Tuesday, September 1, 2009

Simple Manners

Yesterday, we had another Awkward Bagel Meeting at work. This is because we had a new person starting and my boss brought in the bagels. This time, at least, he did introduce the new person but Bagel Day still evolved into "Staff Crowding into Conference Room and Talking to Their Friends." I don't really mind; it gave me time to talk to my friend and not have to work for a half-hour.

Yet it did occur to me that, as a group, we're a wee bit rude. Fortunately, this time, the new person has actually worked for our company before- prior to my starting here- and so he knows mostly everyone.

I hate being rude. I don't know if it's a British thing or just the fact that I've been raised by a good mother but I'm horribly conscious of bad manners. Yet, there are days, particularly Awkward Bagel Days in which I find myself slipping into the bad manners of those around me by ignoring the new person and chatting to my friends at work.

To be fair, if it's someone I know I'll be working with directly, I do try to converse with them, to get to know them. Yet if it's someone I know who will be only a peripheral in my workday, it's easier for me to ignore them. Sometimes, I'd like to be ruder to people but I have the hardest time with that because if I am even slightly rude, I feel guilty about it for the rest of the day.

I'm noticing more and more that manners are flexible things, changeable things. There are manners while driving, manners while talking, manners while on the cell phone...everything has an etiquette to it.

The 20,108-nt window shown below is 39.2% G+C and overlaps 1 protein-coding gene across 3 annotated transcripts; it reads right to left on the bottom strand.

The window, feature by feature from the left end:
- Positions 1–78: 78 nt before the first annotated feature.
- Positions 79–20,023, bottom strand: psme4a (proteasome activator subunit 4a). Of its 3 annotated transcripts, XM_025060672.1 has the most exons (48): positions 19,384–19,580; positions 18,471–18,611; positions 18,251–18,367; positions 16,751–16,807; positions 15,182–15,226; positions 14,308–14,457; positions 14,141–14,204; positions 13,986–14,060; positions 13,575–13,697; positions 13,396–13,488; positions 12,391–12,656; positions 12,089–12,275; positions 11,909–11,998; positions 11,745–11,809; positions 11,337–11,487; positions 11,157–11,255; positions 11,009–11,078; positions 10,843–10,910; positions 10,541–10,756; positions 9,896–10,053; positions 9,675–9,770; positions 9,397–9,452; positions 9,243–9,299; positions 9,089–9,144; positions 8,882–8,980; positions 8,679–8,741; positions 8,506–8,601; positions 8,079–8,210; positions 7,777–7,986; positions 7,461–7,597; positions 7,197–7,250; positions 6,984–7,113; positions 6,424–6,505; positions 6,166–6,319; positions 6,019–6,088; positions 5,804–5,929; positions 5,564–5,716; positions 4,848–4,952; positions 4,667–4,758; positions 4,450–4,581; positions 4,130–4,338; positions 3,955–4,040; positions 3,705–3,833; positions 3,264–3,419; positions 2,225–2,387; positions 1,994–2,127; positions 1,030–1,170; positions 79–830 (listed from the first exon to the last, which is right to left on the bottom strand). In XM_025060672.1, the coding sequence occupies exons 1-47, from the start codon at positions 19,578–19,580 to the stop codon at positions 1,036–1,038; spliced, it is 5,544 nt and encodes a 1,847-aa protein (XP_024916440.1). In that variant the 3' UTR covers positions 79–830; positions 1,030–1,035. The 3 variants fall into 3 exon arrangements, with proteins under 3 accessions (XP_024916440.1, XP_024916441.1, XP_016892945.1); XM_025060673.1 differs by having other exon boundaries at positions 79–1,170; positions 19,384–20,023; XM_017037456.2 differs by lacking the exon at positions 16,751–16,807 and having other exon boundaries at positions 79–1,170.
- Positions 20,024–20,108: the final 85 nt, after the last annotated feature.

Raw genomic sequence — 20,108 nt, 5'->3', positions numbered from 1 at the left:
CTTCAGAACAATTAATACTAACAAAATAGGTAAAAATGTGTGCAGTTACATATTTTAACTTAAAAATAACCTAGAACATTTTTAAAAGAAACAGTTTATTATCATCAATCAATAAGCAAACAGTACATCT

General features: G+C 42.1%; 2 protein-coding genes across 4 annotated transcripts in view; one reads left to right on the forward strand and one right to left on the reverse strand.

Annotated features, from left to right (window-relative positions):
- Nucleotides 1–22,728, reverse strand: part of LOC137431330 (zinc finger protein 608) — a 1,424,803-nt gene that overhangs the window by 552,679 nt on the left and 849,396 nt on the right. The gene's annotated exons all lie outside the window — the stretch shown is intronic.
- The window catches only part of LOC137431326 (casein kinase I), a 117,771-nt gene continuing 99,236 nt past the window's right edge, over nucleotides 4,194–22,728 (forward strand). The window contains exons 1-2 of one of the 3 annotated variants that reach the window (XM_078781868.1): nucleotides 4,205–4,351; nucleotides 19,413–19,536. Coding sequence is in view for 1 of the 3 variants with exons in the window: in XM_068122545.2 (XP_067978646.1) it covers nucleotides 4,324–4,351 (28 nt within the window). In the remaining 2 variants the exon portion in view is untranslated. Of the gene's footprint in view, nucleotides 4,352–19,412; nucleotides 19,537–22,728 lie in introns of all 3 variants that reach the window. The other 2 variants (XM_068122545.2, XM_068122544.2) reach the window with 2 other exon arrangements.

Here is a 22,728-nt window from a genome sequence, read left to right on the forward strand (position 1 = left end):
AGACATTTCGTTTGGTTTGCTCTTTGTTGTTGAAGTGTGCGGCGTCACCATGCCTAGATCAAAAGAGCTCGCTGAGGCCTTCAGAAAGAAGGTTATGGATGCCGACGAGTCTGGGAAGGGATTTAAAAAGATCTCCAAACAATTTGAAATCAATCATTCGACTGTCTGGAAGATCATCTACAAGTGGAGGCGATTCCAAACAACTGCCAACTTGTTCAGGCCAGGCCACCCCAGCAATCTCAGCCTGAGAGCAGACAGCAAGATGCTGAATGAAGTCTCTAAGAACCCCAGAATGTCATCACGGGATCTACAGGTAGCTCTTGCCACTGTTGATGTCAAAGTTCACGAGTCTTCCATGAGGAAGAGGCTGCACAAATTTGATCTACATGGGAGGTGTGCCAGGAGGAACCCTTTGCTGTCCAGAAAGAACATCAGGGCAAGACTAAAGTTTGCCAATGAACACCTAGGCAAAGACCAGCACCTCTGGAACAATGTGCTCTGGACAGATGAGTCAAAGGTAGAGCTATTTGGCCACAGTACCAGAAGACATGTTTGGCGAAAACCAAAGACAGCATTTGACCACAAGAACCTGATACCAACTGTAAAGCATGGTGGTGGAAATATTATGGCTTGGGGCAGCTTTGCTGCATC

For example, this morning, I had to get on the interstate, as usual. My entrance onto it has been under construction ever since I moved. I'm used to it but it's still a little tricky. When I get on the interstate, I'm forced into a short lane that merges with the far right lane. If I can't get over into the real lane, I have to sit.

Most mornings, it's not hard. People tend to be kind and move over to let me in. This morning, I didn't have that luck. I had to stop in the temporary lane until a car had passed and I could get over. I hate having to do that, especially when the car that blocked me could easily have gone into the other lane. Instead, they ignored me and blocked me.

It's a small thing but it speaks volumes about that driver's view of the world. To me, driving is one of the simplest ways to express manners. You can be a good defensive driver and still be polite. If someone is 'stuck', it's nice to be generous and let them cut in front of you. However, if that person cuts you off in an attempt to get ahead of you, you shouldn't let them in.

I know, I know...driving manners are skewered to a driver's preference. Me, personally, I try to be a polite driver but I have no tolerance for rudeness. If you tailgate me, I will slow down and make you go ten miles per hour slower than we were going before. If you try to cut me off, I will speed up to make sure you don't get to do so. If I see you trying to get into a line of cars that's been sitting there a while by taking a 'shortcut', I will not let you in. You have to wait like everyone else. It's amazing how much of a 'code' you develop as a driver, the more years you do it.

Driving in Ohio is different from driving in L.A. There are different 'tricks' here. For example, in L.A., if you're on the freeway and you need to merge over during rush hour, the easiest way to do it is to find a big semi in the lane next to you. When traffic begins to move after being stopped, that semi takes a lot longer to accelerate and thus will leave a gap between it and the car in front. In Ohio, those semi-trucks go on the interstates but rather than the stop-and-go traffic of L.A., the interstates tend to move consistently at 60-75 mph. Unless there's significant space, it's a bad idea to try and cut in front of a semi here because once they get going at 70 mph, they can't stop that quickly.